“Andrew Keen has written a very powerful and daring manifesto questioning whether the Internet lives up to its own espoused values. He is not an opponent of Internet culture, he is its conscience, and must be heard.”—Po Bronson

“Andrew Keen is the Christopher Hitchens of the Internet. Neglect this book with peril. In an industry and world full of prosaic pabulum about the supposedly digitally divine, Keen’s work is an important and sharp razor.”—Michael Fertik, CEO, Reputation.com

“This is the best and most readable critique of Silicon Valley yet. Keen is no technophobe nor a stranger to The Valley and this is what makes his book especially devastating. On the other hand it allows him to carve out a small space for optimism.”—David Lowery, founder of Camper Van Beethoven and cofounder of Cracker

“Keen is intent on exposing the greed, egotism and narcissism that fuels the tech world . . . Even if you don't agree with, say, his vitriolic takedowns of Uber and Airbnb, his sheer passion is likely to hold your interest.”Chicago Tribune

The Internet Is Not the Answer claims that the only real best friend today’s tech titans have is money, and until policymakers intervene, or until the ‘digital elite’ adopt a more altruistic posture, the Internet will remain a winner-take-all marketplace that’s widening a yawning gulf between society’s haves and have-nots. . . . The Internet Is Not the Answer supports its convincing narrative with startling numbers and research cataloged over roughly forty pages worth of endnotes.”—San Francisco Chronicle

The Internet Is Not the Answer returns to arguments that Mr. Keen has made in previous books, expanding the case for worries about privacy in the wake of the revelations of Edward Snowden . . . it makes a strident economic argument. . . . Unbridled techno-Utopianism shows only the revolution’s benefits, and is dangerously incomplete. It is handy, therefore, to have sceptics like Mr. Keen around.”—Economist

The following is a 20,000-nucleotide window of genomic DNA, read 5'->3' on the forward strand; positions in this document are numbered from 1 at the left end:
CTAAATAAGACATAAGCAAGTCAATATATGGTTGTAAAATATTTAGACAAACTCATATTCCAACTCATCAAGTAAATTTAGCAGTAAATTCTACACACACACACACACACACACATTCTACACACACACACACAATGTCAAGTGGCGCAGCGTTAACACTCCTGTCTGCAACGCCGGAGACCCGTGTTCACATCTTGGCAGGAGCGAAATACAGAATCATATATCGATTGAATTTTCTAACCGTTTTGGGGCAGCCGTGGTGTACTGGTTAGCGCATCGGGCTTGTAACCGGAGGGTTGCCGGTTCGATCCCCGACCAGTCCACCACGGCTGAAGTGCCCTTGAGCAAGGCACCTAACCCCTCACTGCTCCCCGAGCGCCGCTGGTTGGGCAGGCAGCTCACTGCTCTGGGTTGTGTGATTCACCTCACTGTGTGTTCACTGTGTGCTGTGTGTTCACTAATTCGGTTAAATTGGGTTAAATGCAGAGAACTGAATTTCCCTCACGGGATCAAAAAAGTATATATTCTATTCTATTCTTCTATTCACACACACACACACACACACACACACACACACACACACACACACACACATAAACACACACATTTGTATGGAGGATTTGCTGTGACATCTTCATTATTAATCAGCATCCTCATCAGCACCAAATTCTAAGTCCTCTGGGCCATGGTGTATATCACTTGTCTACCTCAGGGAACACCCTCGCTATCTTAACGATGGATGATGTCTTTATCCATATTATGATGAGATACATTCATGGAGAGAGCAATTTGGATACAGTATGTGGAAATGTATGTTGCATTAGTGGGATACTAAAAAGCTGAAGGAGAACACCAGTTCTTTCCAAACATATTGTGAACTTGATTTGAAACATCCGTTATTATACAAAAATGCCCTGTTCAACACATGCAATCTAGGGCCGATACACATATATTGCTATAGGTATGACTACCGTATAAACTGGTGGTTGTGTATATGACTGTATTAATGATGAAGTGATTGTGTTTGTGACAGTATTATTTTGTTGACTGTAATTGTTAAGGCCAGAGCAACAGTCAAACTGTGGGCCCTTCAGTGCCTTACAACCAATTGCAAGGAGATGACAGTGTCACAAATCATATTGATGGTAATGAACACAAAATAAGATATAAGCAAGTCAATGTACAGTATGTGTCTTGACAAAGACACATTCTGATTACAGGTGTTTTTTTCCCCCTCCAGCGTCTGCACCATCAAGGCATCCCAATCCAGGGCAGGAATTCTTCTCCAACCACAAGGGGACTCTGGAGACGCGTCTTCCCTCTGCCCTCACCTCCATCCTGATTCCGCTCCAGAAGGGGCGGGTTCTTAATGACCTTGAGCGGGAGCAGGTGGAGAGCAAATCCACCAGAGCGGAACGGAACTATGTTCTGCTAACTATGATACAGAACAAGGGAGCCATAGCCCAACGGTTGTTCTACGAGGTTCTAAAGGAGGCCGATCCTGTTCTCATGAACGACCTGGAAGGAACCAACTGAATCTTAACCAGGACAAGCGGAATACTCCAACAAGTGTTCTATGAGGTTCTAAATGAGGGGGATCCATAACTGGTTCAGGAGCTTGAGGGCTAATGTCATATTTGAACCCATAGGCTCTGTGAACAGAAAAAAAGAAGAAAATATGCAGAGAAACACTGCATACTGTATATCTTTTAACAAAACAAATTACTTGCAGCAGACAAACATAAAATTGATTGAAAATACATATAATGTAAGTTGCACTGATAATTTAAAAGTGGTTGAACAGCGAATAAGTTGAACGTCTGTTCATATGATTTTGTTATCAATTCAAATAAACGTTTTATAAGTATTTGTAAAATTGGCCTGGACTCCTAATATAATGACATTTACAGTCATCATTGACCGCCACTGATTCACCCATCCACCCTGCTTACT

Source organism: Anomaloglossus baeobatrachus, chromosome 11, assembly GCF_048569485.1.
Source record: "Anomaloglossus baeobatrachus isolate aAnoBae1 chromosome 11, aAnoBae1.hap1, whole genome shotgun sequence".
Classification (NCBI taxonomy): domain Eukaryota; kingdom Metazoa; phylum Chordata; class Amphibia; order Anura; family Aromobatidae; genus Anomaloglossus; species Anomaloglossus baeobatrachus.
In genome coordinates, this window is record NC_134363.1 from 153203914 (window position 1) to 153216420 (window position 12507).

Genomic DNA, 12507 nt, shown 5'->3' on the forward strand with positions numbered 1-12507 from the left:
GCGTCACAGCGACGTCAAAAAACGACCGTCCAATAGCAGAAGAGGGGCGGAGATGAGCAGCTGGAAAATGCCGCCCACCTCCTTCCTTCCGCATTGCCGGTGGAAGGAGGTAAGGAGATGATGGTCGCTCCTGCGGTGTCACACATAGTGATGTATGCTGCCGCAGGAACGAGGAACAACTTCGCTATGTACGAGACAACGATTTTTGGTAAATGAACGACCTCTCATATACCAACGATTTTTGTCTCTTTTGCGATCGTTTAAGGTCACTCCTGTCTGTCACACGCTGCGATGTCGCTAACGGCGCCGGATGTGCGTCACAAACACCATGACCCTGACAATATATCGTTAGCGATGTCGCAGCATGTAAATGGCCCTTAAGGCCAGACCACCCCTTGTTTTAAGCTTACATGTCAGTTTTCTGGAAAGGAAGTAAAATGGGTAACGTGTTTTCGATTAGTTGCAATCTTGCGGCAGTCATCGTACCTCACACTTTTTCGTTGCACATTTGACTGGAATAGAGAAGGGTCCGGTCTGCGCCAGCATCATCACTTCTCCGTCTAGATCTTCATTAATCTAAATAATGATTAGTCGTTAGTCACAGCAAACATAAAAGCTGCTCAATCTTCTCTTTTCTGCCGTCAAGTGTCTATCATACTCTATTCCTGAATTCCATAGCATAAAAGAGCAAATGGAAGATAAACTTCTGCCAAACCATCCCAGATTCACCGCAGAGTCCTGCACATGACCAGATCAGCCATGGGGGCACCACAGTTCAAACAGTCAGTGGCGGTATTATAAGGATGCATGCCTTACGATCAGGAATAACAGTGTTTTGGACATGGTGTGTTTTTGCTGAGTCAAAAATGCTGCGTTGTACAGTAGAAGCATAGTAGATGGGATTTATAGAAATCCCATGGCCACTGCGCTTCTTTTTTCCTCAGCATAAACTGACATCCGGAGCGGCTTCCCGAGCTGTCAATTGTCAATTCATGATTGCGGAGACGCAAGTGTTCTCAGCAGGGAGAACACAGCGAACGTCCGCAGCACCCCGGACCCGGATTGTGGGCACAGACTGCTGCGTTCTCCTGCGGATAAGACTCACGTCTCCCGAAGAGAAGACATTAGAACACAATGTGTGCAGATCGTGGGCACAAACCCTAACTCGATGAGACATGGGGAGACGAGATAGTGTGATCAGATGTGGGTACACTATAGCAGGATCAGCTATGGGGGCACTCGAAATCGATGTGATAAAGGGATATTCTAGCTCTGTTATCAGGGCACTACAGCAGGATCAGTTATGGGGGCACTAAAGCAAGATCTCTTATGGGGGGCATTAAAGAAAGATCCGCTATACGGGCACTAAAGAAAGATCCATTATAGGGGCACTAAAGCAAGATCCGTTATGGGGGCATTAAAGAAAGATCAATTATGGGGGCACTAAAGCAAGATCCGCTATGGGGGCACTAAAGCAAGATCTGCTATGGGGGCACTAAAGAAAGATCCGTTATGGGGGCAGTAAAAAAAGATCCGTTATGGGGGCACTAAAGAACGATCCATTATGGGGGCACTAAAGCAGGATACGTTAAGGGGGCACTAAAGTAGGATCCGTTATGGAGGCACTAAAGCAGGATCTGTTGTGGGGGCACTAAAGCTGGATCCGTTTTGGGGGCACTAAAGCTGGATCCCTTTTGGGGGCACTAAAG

“[Keen] can be a telling polemicist and has a sharp eye when it comes to skewering the pretensions and self-delusions of the new digital establishment. . . . Keen has a sharp ear for the sanctimonious of tech happy talk.” —Financial Times

“[Keen is] the most famous British tech voice in the US.”—GQ

“Keen’s larger point stands: The tech world, like industrial capitalism before it, will not become sufficiently equitable unless we legislate it to be that way . . . So instead of waiting for technology to sort us out, Keen argues that it’s time to intervene—to manage digital developments in ways that increase rather than undermine human welfare.”Globe and Mail

The Internet Is Not the Answer is the most frightening book I’ve read in years (perhaps in my lifetime), as frightful as the conservative Supreme Court justices and the deniers of climate change. . . . Keen is unsparing of what he calls ‘the libertarian elites’ who want to eliminate all oversight, all regulations, all concern for the safety of others. . . . I’d call him a prophet.”—CounterPunch

“Silicon Valley entrepreneur Andrew Keen takes on the very institution that provides his living . . . Impassioned and insistent, this is a wake-up call worth considering.”Cleveland Plain Dealer

“Andrew Keen has again shown himself one of the sharpest critics of Silicon Valley hype, greed, egotism, and inequity. His tales are revealing, his analyses biting. Beneath the criticism is a moral commitment, too, a defense of humane society—the right to be left alone, a fair shot at success, access to the doings of the powerful, and other democratic ideals threatened by the Internet and its moguls.”—Mark Bauerlein, author of The Dumbest Generation